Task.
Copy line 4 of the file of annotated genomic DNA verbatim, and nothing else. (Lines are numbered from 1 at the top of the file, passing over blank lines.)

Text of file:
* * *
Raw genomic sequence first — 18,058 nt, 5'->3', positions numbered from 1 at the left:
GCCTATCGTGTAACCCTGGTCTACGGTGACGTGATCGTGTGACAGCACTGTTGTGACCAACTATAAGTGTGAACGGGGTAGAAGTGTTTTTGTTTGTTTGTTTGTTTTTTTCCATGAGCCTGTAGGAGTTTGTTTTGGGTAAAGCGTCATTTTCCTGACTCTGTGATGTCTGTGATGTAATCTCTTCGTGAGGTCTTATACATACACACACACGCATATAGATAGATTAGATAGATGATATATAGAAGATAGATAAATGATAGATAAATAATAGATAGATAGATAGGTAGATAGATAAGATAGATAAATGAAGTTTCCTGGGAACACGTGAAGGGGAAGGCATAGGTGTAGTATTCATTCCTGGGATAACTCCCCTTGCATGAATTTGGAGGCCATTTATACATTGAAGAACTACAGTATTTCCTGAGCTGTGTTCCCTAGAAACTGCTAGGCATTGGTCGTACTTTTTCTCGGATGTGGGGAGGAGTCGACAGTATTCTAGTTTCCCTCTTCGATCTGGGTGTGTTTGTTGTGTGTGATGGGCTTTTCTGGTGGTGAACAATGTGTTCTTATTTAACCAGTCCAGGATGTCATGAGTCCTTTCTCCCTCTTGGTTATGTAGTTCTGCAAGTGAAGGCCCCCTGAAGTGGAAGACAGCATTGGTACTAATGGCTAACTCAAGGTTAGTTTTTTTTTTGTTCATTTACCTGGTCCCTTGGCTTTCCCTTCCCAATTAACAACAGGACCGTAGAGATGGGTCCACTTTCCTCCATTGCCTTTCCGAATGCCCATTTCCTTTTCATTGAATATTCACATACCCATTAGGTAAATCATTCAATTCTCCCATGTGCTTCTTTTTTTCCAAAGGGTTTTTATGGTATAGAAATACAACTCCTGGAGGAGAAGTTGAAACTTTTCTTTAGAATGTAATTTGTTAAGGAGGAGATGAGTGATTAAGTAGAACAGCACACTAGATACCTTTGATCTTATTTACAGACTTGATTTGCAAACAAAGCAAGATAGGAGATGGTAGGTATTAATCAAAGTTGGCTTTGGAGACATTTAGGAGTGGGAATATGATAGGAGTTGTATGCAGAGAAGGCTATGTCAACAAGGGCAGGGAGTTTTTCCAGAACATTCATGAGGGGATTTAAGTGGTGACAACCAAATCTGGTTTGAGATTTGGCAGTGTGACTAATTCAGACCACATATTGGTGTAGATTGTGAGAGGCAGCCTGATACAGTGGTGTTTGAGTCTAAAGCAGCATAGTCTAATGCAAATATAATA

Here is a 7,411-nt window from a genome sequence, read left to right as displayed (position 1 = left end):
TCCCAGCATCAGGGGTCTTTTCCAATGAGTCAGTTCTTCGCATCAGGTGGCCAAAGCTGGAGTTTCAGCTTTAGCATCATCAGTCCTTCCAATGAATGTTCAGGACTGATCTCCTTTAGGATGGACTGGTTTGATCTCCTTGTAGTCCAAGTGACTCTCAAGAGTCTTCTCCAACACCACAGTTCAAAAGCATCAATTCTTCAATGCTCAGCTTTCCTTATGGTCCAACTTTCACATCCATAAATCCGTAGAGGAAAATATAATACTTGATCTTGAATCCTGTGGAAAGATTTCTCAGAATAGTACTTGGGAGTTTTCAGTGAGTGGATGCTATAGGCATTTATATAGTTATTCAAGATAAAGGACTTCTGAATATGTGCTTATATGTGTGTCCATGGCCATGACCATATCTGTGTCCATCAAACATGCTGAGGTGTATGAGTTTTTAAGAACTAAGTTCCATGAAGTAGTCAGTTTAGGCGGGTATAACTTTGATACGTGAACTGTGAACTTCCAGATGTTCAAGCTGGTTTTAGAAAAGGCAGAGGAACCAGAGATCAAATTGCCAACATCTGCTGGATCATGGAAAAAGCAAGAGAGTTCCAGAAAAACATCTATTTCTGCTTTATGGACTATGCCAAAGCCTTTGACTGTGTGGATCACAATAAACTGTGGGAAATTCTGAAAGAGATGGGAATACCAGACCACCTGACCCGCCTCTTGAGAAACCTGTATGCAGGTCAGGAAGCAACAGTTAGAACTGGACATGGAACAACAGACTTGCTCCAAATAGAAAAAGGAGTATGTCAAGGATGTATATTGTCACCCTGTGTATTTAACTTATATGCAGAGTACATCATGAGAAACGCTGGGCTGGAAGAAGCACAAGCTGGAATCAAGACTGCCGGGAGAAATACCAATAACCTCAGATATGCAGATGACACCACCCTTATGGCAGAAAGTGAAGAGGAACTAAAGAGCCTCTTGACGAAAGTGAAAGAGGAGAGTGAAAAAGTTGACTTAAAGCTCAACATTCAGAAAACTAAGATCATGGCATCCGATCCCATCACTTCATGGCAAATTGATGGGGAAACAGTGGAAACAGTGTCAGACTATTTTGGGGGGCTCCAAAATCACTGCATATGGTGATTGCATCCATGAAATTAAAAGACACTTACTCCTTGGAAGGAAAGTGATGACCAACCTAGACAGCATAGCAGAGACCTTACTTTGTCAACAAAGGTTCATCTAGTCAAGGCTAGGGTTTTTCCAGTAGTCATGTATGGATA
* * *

TCCCAGCATCAGGGGTCTTTTCCAATGAGTCAGTTCTTCGCATCAGGTGGCCAAAGCTGGAGTTTCAGCTTTAGCATCATCAGTCCTTCCAATGAATGTTCAGGACTGATCTCCTTTAGGATGGACTGGTTTGATCTCCTTGTAGTCCAAGTGACTCTCAAGAGTCTTCTCCAACACCACAGTTCAAAAGCATCAATTCTTCAATGCTCAGCTTTCCTTATGGTCCAACTTTCACATCCATAAATCCGTAGAGGAAAATATAATACTTGATCTTGAATCCTGTGGAAAGATTTCTCAGAATAGTACTTGGGAGTTTTCAGTGAGTGGATGCTATAGGCATTTATATAGTTATTCAAGATAAAGGACTTCTGAATATGTGCTTATATGTGTGTCCATGGCCATGACCATATCTGTGTCCATCAAACATGCTGAGGTGTATGAGTTTTTAAGAACTAAGTTCCATGAAGTAGTCAGTTTAGGCGGGTATAACTTTGATACGTGAACTGTGAACTTCCAGATGTTCAAGCTGGTTTTAGAAAAGGCAGAGGAACCAGAGATCAAATTGCCAACATCTGCTGGATCATGGAAAAAGCAAGAGAGTTCCAGAAAAACATCTATTTCTGCTTTATGGACTATGCCAAAGCCTTTGACTGTGTGGATCACAATAAACTGTGGGAAATTCTGAAAGAGATGGGAATACCAGACCACCTGACCCGCCTCTTGAGAAACCTGTATGCAGGTCAGGAAGCAACAGTTAGAACTGGACATGGAACAACAGACTTGCTCCAAATAGAAAAAGGAGTATGTCAAGGATGTATATTGTCACCCTGTGTATTTAACTTATATGCAGAGTACATCATGAGAAACGCTGGGCTGGAAGAAGCACAAGCTGGAATCAAGACTGCCGGGAGAAATACCAATAACCTCAGATATGCAGATGACACCACCCTTATGGCAGAAAGTGAAGAGGAACTAAAGAGCCTCTTGACGAAAGTGAAAGAGGAGAGTGAAAAAGTTGACTTAAAGCTCAACATTCAGAAAACTAAGATCATGGCATCCGATCCCATCACTTCATGGCAAATTGATGGGGAAACAGTGGAAACAGTGTCAGACTATTTTGGGGGGCTCCAAAATCACTGCATATGGTGATTGCATCCATGAAATTAAAAGACACTTACTCCTTGGAAGGAAAGTGATGACCAACCTAGACAGCATAGCAGAGACCTTACTTTGTCAACAAAGGTTCATCTAGTCAAGGCTAGGGTTTTTCCAGTAGTCATGTATGGATA